A quick guide to hippotherapy:

Equine therapy/hippotherapy is a therapy that can be implemented for children with autism, that claims to have many benefits. Hippotherapy is a therapy in which certified individuals pair children with autism with a horse to try to foster communication skills, especially with children that present with nonverbal autism. Proponents of hippotherapy claim that benefits for the autism population can include relaxation of tight muscles, increased muscle strength, improved fine motor coordination, sharpened hand/eye coordination, improved posture/flexibility, improved communication, better self-control, improvements in self-confidence, enhanced concentration, and improved socialization (Aspen, 2011). In terms of improved socialization, hippotherapy impacts social connections through allowing the child with autism to foster a personal relationship with a horse (Ultimate Autism Guide). In a study conducted by Kem et al, 20 individuals with autism underwent hippotherapy for a 6 month time-span. Improvements in communication were measured via baseline and post-treatment performance on the CARS. Similarly, parent report via the Timberlawn Parent-Child Interaction Scale showed drastic improvement after only 3 months of exposure to the treatment, and improved again at the end of the 6 month time-span. However, there is limited information about the age of participants, the “severity” of the autism diagnosis, and how the selected individuals qualified to participate in the study (eligibility requirements). In another study conducted by Gabriels et. al, 42 participants with autism were prescribed a 10-week dosage of “therapeutic horseback riding”, participants were found to have better self-regulation skills than at the pre-trial period. On top of benefits within speech-language therapy, occupational therapists and physical therapists also report benefits within motor skills and balance gained via hippotherapy (Johnston).

Unfortunately, many insurance companies have a different opinion about hippotherapy and refuse to cover the cost. Similar to insurance companies, some are confused about the purpose of hippotherapy and feel that “learning to ride a horse” is not synonymous with therapy (Johnston). However, proponents of hippotherapy, as previously mentioned, maintain that hippotherapy does more than just teach an individual how to ride a horse.

While research on hippotherapy is limited, there are certainly a number of organizations and associations that support hippotherapy. In addition, there are countless personal testimonies that report positive experiences and breakthroughs through implementation of hippotherapy (NC Therapeutic Riding Center), and may therefore be a reason why so many organizations support this type of therapy. Just a quick google search of “hippotherapy autism” will result in a list of the following organizations demonstrating positive associations with hippotherapy: American Hippotherapy Association, Children’s TherAplay Foundation,  Autism Speaks, Aspen Education, Autism Spectrum Disorder Foundation, etc.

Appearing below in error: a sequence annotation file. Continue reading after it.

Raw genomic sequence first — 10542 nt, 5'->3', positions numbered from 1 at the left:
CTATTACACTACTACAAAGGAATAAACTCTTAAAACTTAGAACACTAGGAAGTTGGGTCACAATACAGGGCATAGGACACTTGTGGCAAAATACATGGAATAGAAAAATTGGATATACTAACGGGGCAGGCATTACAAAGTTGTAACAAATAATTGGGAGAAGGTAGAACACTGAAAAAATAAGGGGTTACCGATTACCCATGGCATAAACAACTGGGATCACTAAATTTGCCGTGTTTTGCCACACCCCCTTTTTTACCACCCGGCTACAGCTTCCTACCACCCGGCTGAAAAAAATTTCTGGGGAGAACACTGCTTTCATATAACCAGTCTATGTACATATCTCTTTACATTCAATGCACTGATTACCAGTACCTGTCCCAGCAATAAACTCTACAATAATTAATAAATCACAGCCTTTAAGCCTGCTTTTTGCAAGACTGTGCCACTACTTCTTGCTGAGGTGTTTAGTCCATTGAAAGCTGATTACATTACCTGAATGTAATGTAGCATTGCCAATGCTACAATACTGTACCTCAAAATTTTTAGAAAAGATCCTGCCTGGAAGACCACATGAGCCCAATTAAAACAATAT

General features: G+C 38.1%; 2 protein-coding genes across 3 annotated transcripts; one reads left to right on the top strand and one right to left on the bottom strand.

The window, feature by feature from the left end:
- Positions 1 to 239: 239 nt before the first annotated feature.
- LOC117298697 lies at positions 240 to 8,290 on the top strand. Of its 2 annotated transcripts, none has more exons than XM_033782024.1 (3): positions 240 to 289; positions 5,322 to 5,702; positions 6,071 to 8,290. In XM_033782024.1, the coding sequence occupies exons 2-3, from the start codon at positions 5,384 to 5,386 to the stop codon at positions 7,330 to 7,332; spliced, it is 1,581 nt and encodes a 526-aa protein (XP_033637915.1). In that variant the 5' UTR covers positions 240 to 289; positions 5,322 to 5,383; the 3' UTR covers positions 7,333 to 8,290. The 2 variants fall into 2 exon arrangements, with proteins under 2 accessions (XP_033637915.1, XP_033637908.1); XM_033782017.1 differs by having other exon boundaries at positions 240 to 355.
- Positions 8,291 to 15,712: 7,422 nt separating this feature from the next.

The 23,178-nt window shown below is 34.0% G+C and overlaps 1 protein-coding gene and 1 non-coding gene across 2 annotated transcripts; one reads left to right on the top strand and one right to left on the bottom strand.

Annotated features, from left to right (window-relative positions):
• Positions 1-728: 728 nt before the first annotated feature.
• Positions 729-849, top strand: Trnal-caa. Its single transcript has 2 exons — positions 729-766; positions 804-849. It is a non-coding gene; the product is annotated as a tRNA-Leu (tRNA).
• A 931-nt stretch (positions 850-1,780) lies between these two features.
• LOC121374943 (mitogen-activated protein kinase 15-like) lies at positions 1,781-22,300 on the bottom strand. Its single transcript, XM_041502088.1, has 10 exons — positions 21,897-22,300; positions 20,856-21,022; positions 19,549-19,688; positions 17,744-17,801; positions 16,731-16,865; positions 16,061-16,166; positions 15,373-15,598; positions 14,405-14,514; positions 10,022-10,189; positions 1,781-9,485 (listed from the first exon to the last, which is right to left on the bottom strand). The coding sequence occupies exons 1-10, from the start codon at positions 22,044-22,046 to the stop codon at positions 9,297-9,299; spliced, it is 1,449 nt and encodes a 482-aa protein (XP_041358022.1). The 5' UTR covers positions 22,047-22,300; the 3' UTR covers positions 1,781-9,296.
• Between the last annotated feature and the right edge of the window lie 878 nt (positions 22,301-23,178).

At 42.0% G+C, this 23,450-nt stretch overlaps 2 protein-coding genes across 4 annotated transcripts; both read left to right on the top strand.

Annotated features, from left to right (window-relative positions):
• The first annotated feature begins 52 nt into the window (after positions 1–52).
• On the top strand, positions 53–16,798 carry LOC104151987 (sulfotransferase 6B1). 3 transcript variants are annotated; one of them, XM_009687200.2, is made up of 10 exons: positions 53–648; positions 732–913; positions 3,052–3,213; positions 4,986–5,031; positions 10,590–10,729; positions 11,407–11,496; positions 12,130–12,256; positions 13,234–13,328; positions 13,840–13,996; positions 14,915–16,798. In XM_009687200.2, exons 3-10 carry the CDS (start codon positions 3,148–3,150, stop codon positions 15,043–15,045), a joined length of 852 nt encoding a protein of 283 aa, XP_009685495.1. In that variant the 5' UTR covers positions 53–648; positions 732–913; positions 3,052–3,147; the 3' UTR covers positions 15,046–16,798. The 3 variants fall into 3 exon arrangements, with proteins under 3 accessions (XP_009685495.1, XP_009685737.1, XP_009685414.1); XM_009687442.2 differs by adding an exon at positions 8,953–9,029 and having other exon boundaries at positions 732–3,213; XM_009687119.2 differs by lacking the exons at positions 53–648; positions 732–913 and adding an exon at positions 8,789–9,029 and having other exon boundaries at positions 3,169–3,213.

Written by: Taylor Viggers, MS, CF-SLP


Aspen. (2011). Aspen education group. Retrieved from http://aspeneducation.crchealth.com      /articles/article-equine-aspergers-autism/


Gabriels, Robin L., Agnew, John A., Holt, Katherine D., Shoffner, Amy. (August, 2011). Pilot study           measuring the effects of therapeutic horseback riding on school-age children and adolescents with        autism spectrum disorder. Elsevier. Research in Autism Spectrum Disorders, 578-588. Retrieved     September 17, 2015, from http://www.researchgate.net/profile/John_Agnew/publication/            235420679_pilot_study_measuring_the_effects_of_therapeutic_horseback_riding_on_school-             age_children_and_adolescents_with_autism_spectrum_disorder/links/    546f67f80cf2d67fc0311247.pdf


Johnston, L. (March 20, 2013). Some health insurance companies hesitate to cover treatment using      horses. Retrieved September 18, 2015, from http://www.insweb.com/news-features/horse-         therapy.html


Kem, J., Fletcher, C., Garver, C., Mehta, J., & Grannemann, B. (2011). Prospective trial of equine-assisted          activities in autism spectrum disorder. Health Med, 17(3). Retrieved September 17, 2015, from http://www.ncbi.nlm.nih.gov/pubmed/22164808


NC Therapeutic Riding Center. Hippotherapy. Retrieved September 18, 2015, from http://           http://www.nctrcriders.org/hippotherapy.html


The Benefits of Hippotherapy for the Autistic Population – Special. (n.d.). Retrieved September 18, 2015,          from http://www.special-learning.com/article/benefits_hippotherapy


Ultimate Autism Guide. Autism Alternative Therapies in Health and Medicine. Research:            Prospective     Trial of Equine-Assisted Activities in Autism Spectrum Disorder. (2012,             January 10). Retrieved            September 18, 2015, from http://ultimateautismguide.com/2012/01/autism-research-prospective- trial-of-equine-assisted-activities-in-autism-spectrum-disorder/



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